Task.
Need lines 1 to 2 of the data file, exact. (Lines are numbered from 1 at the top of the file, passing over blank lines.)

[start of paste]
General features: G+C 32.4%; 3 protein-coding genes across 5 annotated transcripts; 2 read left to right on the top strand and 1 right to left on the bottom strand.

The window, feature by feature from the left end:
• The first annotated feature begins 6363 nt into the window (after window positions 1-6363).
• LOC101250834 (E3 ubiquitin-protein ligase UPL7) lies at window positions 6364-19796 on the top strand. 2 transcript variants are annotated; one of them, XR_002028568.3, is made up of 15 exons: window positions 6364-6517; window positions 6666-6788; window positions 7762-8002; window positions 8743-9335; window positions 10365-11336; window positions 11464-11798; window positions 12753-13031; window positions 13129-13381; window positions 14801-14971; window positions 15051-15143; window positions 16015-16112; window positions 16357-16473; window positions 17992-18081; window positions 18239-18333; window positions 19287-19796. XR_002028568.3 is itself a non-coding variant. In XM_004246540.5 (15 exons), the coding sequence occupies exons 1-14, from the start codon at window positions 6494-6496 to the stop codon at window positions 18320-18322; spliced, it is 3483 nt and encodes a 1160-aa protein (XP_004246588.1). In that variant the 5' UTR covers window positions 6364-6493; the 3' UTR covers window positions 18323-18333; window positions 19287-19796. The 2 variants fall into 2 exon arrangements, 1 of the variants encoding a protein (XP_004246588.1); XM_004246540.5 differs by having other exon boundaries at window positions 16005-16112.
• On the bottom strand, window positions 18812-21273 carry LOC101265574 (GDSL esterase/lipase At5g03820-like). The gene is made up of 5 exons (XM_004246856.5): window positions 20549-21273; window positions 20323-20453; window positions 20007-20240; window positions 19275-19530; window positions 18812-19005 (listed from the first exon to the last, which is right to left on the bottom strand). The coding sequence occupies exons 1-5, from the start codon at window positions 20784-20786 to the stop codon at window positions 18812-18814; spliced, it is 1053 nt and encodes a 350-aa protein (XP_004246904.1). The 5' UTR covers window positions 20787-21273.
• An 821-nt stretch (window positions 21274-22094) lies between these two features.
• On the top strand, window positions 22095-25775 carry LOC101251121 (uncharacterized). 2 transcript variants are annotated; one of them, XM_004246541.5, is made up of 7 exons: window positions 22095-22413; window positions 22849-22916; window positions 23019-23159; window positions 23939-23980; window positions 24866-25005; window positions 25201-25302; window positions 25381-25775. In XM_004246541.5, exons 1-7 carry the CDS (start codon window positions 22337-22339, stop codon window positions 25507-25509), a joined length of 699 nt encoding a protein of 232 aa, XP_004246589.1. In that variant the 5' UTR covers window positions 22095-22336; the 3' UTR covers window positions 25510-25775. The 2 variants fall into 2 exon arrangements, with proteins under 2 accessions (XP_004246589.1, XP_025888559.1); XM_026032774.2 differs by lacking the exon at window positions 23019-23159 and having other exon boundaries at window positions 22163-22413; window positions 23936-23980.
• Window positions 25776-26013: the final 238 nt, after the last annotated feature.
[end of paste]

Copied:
General features: G+C 32.4%; 3 protein-coding genes across 5 annotated transcripts; 2 read left to right on the top strand and 1 right to left on the bottom strand.

The window, feature by feature from the left end: